Peer Effects in Corporate Governance Practices: Evidence from Universal Demand Laws

54 Pages Posted: 30 Jul 2018 Last revised: 4 Dec 2018

See all articles by Pouyan Foroughi

Pouyan Foroughi

University of New South Wales

Alan J. Marcus

Boston College - Department of Finance

Vinh Nguyen

The University of Hong Kong - School of Economics and Finance

Hassan Tehranian

Boston College - Department of Finance

Multiple version iconThere are 4 versions of this paper

Date Written: November 2018

Abstract

Firms in the same networks tend to have similar corporate governance practices. However, it is difficult to disentangle peer effects, where governance practices propagate from one firm to another, from selection effects, where firms with similar governance preferences self-select into linked groups. Studying board-interlocked firms, we utilize a novel instrument based on staggered adoptions of universal demand laws across states to identify causal peer effects in firms' decisions on CEO's compensation, CEO duality, and anti-takeover provisions. Our results thus provide support for the existence of peer effect in the adoption of anti-takeover provisions. We find that a firm's propensity to adopt these provisions increases after other firms in the same board interlock network choose to adopt similar policies. The impact of universal demand laws on the interlocking directors' experience in passing these provisions is a likely mechanism explaining these effects.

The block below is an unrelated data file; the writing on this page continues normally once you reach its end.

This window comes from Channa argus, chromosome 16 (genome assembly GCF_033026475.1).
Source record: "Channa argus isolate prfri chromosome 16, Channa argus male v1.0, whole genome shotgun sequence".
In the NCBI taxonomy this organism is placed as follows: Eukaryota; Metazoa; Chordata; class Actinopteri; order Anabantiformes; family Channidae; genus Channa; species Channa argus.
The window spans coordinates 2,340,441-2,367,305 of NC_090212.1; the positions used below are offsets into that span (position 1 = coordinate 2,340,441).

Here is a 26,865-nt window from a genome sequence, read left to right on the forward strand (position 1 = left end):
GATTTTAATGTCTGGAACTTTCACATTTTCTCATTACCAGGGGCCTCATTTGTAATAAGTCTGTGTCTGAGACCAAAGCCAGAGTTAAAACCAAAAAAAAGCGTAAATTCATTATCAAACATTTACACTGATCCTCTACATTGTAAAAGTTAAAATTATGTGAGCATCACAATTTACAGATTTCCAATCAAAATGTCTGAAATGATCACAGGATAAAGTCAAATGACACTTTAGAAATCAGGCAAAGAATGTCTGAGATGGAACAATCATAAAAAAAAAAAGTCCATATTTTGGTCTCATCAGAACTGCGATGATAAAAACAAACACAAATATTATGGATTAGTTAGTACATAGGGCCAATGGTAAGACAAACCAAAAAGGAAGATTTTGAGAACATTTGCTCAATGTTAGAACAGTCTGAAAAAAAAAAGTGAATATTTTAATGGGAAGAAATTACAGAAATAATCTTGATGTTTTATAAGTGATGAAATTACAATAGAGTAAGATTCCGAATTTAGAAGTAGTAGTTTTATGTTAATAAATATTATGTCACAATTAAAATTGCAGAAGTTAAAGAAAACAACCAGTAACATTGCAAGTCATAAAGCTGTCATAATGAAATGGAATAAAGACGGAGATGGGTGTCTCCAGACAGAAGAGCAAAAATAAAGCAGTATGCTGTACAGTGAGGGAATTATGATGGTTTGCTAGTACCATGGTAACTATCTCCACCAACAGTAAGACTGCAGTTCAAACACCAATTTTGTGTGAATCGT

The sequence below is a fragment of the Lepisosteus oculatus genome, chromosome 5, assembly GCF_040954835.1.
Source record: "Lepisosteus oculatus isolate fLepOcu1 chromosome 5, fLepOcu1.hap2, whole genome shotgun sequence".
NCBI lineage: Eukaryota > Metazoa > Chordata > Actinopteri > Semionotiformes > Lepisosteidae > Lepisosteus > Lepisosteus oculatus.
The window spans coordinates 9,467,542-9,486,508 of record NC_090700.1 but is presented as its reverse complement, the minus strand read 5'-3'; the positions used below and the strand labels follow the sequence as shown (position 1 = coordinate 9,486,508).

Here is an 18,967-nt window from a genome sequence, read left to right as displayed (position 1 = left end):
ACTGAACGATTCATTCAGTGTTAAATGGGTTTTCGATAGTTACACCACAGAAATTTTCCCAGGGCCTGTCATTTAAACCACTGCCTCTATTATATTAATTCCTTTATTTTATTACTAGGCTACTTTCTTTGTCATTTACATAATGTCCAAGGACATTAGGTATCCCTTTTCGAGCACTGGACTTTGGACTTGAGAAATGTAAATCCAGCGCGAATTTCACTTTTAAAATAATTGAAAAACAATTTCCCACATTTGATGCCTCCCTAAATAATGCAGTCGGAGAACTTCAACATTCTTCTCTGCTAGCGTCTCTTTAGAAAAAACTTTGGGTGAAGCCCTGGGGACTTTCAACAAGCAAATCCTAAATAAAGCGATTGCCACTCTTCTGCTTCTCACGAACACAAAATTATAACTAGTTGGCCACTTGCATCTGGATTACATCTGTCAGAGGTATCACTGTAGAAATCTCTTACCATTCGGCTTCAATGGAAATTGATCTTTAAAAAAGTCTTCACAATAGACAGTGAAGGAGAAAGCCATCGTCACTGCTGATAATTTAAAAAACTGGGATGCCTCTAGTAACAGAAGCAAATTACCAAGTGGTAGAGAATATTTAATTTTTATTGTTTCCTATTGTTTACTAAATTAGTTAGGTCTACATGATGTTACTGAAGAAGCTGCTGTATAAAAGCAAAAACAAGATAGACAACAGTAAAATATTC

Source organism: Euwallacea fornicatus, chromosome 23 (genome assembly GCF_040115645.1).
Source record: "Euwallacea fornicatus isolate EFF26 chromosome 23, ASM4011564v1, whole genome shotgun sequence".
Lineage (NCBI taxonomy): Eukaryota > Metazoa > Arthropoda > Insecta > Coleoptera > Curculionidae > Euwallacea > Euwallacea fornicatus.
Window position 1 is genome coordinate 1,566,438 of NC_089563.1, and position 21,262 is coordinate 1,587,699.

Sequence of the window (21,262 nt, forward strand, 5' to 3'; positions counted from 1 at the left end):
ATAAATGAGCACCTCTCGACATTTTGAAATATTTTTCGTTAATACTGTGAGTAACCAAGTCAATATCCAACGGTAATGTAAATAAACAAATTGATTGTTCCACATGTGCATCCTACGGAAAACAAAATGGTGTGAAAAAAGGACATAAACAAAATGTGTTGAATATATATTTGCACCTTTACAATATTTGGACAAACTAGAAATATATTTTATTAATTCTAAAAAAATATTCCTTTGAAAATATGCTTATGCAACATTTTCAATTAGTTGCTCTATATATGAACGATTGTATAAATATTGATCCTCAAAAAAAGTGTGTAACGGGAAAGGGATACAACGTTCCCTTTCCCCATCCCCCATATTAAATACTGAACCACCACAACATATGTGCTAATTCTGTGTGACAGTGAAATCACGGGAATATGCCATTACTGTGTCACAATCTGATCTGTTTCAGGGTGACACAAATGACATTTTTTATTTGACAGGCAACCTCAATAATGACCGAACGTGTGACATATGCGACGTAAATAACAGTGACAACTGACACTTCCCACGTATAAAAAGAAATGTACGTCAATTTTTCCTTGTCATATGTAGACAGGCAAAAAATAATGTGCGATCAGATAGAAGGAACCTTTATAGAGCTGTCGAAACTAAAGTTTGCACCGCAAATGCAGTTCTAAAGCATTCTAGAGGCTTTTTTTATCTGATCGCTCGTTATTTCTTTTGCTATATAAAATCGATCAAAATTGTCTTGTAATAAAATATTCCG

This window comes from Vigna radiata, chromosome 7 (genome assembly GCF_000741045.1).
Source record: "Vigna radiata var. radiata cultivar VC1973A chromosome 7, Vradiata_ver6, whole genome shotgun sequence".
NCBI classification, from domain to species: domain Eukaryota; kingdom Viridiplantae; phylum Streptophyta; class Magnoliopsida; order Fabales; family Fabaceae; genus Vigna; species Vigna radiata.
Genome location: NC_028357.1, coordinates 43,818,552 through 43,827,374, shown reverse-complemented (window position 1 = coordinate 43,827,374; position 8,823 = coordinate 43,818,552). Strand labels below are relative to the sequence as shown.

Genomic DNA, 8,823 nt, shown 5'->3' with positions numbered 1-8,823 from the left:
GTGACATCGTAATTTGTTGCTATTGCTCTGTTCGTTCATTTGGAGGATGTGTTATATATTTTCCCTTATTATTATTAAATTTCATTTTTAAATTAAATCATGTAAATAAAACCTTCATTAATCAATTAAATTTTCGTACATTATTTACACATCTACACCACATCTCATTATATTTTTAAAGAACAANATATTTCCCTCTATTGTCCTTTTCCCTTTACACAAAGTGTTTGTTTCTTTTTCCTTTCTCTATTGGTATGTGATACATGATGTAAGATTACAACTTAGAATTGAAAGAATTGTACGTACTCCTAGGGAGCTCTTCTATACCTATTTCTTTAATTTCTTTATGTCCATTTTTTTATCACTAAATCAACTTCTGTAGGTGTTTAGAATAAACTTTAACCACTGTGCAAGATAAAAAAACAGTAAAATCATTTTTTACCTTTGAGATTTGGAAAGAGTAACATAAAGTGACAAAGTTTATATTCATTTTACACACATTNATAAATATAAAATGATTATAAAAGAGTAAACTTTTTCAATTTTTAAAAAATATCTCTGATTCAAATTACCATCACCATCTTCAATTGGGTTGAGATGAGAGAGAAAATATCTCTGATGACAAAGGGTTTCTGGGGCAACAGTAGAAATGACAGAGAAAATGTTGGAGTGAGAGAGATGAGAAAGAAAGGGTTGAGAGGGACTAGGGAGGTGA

Keywords: corporate governance; board interlocks; peer effects; derivative lawsuits

JEL Classification: G34; G38

Suggested Citation

Foroughi, Pouyan and Marcus, Alan J. and Nguyen, Vinh and Tehranian, Hassan, Peer Effects in Corporate Governance Practices: Evidence from Universal Demand Laws (November 2018). 31st Australasian Finance and Banking Conference 2018. Available at SSRN: https://ssrn.com/abstract=3222328 or http://dx.doi.org/10.2139/ssrn.3222328

Pouyan Foroughi (Contact Author)

University of New South Wales ( email )

Sydney, NSW 2052
Australia

Alan J. Marcus

Boston College - Department of Finance ( email )

Fulton Hall
Chestnut Hill, MA 02467
United States
617-552-2767 (Phone)
617-552-0431 (Fax)

Vinh Nguyen

The University of Hong Kong - School of Economics and Finance ( email )

8th Floor Kennedy Town Centre
23 Belcher's Street
Kennedy Town
Hong Kong

Hassan Tehranian

Boston College - Department of Finance ( email )

Carroll School of Management
140 Commonwealth Avenue
Chestnut Hill, MA 02467-3808
United States
617-552-3944 (Phone)
617-552-0431 (Fax)

Register to save articles to
your library

Register

Paper statistics

Downloads
59
Abstract Views
368
rank
66,152
PlumX Metrics